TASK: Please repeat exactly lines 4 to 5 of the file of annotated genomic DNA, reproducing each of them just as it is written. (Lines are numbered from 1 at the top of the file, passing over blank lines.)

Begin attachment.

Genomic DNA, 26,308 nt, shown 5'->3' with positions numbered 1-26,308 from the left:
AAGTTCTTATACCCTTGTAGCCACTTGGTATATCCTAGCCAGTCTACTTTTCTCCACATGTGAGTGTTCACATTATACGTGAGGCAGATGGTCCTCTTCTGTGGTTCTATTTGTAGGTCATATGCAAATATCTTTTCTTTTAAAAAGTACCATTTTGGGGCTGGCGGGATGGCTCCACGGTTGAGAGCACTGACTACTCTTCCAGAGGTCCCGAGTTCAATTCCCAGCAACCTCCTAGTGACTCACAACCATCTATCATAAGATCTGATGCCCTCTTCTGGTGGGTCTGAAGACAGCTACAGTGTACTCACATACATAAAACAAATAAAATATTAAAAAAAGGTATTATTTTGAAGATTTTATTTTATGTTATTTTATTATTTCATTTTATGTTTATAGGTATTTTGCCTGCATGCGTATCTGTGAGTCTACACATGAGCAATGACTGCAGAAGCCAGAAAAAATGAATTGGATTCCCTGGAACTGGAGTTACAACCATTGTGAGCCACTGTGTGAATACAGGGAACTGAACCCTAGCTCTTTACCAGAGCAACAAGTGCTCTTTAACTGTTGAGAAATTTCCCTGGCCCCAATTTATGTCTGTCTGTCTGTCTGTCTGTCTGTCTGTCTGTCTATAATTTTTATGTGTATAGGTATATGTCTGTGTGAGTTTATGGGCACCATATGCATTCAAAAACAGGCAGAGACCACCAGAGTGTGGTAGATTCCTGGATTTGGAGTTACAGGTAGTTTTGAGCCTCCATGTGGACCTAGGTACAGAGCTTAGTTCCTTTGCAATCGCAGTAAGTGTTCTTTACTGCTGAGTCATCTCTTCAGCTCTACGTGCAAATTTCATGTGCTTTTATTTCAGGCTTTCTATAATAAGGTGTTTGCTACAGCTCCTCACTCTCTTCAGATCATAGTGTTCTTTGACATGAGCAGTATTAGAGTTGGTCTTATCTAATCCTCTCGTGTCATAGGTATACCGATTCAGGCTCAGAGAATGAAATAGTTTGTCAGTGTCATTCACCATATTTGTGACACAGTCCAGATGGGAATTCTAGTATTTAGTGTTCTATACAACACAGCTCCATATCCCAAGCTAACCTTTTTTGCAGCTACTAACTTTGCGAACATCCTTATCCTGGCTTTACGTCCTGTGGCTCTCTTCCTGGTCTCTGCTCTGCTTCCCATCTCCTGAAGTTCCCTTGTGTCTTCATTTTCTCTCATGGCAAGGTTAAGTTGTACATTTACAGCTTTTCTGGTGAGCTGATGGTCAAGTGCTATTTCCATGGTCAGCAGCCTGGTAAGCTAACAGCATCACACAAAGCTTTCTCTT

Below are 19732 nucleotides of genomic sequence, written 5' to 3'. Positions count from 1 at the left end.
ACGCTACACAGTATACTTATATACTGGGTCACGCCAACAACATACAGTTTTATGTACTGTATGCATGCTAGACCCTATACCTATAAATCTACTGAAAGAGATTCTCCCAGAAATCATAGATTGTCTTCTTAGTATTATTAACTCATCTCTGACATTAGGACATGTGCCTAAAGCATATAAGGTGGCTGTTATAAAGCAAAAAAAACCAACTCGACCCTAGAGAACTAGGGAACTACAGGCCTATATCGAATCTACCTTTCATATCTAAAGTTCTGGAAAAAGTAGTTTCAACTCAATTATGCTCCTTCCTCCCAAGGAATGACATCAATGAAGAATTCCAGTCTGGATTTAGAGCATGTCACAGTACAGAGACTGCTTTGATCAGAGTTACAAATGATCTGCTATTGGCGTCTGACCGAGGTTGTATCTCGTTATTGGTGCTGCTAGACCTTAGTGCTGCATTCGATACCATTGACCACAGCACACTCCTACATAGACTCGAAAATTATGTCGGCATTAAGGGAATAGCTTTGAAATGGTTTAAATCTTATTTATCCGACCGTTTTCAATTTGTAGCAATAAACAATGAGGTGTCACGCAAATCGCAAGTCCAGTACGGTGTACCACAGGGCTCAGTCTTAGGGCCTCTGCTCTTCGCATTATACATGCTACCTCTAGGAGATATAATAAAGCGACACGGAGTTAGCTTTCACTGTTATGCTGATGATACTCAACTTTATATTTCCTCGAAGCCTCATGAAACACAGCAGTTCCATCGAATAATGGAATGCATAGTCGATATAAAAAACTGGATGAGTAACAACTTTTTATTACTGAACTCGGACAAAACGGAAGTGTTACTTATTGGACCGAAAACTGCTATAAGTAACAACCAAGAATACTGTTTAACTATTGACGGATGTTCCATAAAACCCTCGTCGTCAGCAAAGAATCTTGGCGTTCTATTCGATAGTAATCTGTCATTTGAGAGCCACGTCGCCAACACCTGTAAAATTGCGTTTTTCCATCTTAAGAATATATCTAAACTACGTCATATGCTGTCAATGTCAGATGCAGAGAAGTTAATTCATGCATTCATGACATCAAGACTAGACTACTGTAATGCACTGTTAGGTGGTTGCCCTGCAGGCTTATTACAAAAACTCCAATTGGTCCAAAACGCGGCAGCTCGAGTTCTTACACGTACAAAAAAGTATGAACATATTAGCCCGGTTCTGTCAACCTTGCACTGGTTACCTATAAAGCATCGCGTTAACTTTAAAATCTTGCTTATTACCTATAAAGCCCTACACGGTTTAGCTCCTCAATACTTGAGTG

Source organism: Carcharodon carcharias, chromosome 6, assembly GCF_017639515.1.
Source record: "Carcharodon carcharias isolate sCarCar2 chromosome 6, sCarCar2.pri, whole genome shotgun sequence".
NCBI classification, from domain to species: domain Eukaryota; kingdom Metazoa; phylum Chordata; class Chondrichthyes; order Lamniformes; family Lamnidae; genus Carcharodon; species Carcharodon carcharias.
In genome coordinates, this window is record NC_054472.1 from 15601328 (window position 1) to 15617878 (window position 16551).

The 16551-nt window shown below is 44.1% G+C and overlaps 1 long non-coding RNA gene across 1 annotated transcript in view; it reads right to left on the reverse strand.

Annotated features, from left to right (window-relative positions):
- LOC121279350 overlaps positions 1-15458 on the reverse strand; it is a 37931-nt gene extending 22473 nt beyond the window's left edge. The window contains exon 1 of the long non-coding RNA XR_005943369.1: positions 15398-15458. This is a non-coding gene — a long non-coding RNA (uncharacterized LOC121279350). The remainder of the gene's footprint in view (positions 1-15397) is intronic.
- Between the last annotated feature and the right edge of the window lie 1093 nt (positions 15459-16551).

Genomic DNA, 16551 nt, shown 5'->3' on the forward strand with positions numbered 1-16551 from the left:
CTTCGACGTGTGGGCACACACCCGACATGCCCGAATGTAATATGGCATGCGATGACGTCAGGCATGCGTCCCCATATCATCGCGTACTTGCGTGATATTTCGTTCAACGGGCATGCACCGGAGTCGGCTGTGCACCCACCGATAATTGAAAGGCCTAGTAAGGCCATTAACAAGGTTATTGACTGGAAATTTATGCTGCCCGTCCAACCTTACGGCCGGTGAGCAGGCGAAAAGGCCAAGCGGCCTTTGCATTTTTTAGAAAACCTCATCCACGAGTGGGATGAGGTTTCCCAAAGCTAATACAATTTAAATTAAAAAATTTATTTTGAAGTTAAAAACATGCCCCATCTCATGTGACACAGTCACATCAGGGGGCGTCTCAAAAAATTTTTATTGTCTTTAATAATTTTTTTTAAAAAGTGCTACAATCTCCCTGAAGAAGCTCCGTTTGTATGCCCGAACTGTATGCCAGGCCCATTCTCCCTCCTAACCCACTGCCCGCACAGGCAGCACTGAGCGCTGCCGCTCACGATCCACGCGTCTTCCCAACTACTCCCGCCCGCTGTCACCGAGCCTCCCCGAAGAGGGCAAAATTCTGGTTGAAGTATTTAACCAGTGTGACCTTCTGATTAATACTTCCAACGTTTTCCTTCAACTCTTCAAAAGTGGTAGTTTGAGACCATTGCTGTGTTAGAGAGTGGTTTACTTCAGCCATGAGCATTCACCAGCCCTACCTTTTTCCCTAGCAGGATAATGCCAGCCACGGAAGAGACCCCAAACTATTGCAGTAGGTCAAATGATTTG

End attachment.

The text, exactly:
ACGCTACACAGTATACTTATATACTGGGTCACGCCAACAACATACAGTTTTATGTACTGTATGCATGCTAGACCCTATACCTATAAATCTACTGAAAGAGATTCTCCCAGAAATCATAGATTGTCTTCTTAGTATTATTAACTCATCTCTGACATTAGGACATGTGCCTAAAGCATATAAGGTGGCTGTTATAAAGCAAAAAAAACCAACTCGACCCTAGAGAACTAGGGAACTACAGGCCTATATCGAATCTACCTTTCATATCTAAAGTTCTGGAAAAAGTAGTTTCAACTCAATTATGCTCCTTCCTCCCAAGGAATGACATCAATGAAGAATTCCAGTCTGGATTTAGAGCATGTCACAGTACAGAGACTGCTTTGATCAGAGTTACAAATGATCTGCTATTGGCGTCTGACCGAGGTTGTATCTCGTTATTGGTGCTGCTAGACCTTAGTGCTGCATTCGATACCATTGACCACAGCACACTCCTACATAGACTCGAAAATTATGTCGGCATTAAGGGAATAGCTTTGAAATGGTTTAAATCTTATTTATCCGACCGTTTTCAATTTGTAGCAATAAACAATGAGGTGTCACGCAAATCGCAAGTCCAGTACGGTGTACCACAGGGCTCAGTCTTAGGGCCTCTGCTCTTCGCATTATACATGCTACCTCTAGGAGATATAATAAAGCGACACGGAGTTAGCTTTCACTGTTATGCTGATGATACTCAACTTTATATTTCCTCGAAGCCTCATGAAACACAGCAGTTCCATCGAATAATGGAATGCATAGTCGATATAAAAAACTGGATGAGTAACAACTTTTTATTACTGAACTCGGACAAAACGGAAGTGTTACTTATTGGACCGAAAACTGCTATAAGTAACAACCAAGAATACTGTTTAACTATTGACGGATGTTCCATAAAACCCTCGTCGTCAGCAAAGAATCTTGGCGTTCTATTCGATAGTAATCTGTCATTTGAGAGCCACGTCGCCAACACCTGTAAAATTGCGTTTTTCCATCTTAAGAATATATCTAAACTACGTCATATGCTGTCAATGTCAGATGCAGAGAAGTTAATTCATGCATTCATGACATCAAGACTAGACTACTGTAATGCACTGTTAGGTGGTTGCCCTGCAGGCTTATTACAAAAACTCCAATTGGTCCAAAACGCGGCAGCTCGAGTTCTTACACGTACAAAAAAGTATGAACATATTAGCCCGGTTCTGTCAACCTTGCACTGGTTACCTATAAAGCATCGCGTTAACTTTAAAATCTTGCTTATTACCTATAAAGCCCTACACGGTTTAGCTCCTCAATACTTGAGTG

Source organism: Carcharodon carcharias, chromosome 6, assembly GCF_017639515.1.